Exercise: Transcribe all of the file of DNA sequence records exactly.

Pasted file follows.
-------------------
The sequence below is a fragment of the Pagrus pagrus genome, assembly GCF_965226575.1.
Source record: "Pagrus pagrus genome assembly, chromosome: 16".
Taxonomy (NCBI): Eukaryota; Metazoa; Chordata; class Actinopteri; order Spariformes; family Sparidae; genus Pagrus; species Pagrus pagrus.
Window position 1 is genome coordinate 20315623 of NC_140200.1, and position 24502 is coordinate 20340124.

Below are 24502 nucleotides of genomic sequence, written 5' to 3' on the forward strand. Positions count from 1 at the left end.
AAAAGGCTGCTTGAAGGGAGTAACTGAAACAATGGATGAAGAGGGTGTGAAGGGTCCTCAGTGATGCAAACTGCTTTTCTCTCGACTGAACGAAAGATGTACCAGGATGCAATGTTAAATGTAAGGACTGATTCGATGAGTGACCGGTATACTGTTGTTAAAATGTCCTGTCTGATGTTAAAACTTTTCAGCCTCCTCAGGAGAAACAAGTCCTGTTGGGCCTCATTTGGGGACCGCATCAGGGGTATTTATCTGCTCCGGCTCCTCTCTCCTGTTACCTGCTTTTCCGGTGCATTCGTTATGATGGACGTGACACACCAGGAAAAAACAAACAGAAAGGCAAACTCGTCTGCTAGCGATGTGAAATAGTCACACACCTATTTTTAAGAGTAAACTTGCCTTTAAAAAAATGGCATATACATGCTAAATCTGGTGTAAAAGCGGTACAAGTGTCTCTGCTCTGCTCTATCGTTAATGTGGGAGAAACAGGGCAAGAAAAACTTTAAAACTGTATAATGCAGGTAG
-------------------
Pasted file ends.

The sequence below is a fragment of the Pagrus pagrus genome, assembly GCF_965226575.1.
Source record: "Pagrus pagrus genome assembly, chromosome: 16".
Taxonomy (NCBI): Eukaryota; Metazoa; Chordata; class Actinopteri; order Spariformes; family Sparidae; genus Pagrus; species Pagrus pagrus.
Window position 1 is genome coordinate 20315623 of NC_140200.1, and position 24502 is coordinate 20340124.

Below are 24502 nucleotides of genomic sequence, written 5' to 3' on the forward strand. Positions count from 1 at the left end.
AAAAGGCTGCTTGAAGGGAGTAACTGAAACAATGGATGAAGAGGGTGTGAAGGGTCCTCAGTGATGCAAACTGCTTTTCTCTCGACTGAACGAAAGATGTACCAGGATGCAATGTTAAATGTAAGGACTGATTCGATGAGTGACCGGTATACTGTTGTTAAAATGTCCTGTCTGATGTTAAAACTTTTCAGCCTCCTCAGGAGAAACAAGTCCTGTTGGGCCTCATTTGGGGACCGCATCAGGGGTATTTATCTGCTCCGGCTCCTCTCTCCTGTTACCTGCTTTTCCGGTGCATTCGTTATGATGGACGTGACACACCAGGAAAAAACAAACAGAAAGGCAAACTCGTCTGCTAGCGATGTGAAATAGTCACACACCTATTTTTAAGAGTAAACTTGCCTTTAAAAAAATGGCATATACATGCTAAATCTGGTGTAAAAGCGGTACAAGTGTCTCTGCTCTGCTCTATCGTTAATGTGGGAGAAACAGGGCAAGAAAAACTTTAAAACTGTATAATGCAGGTAG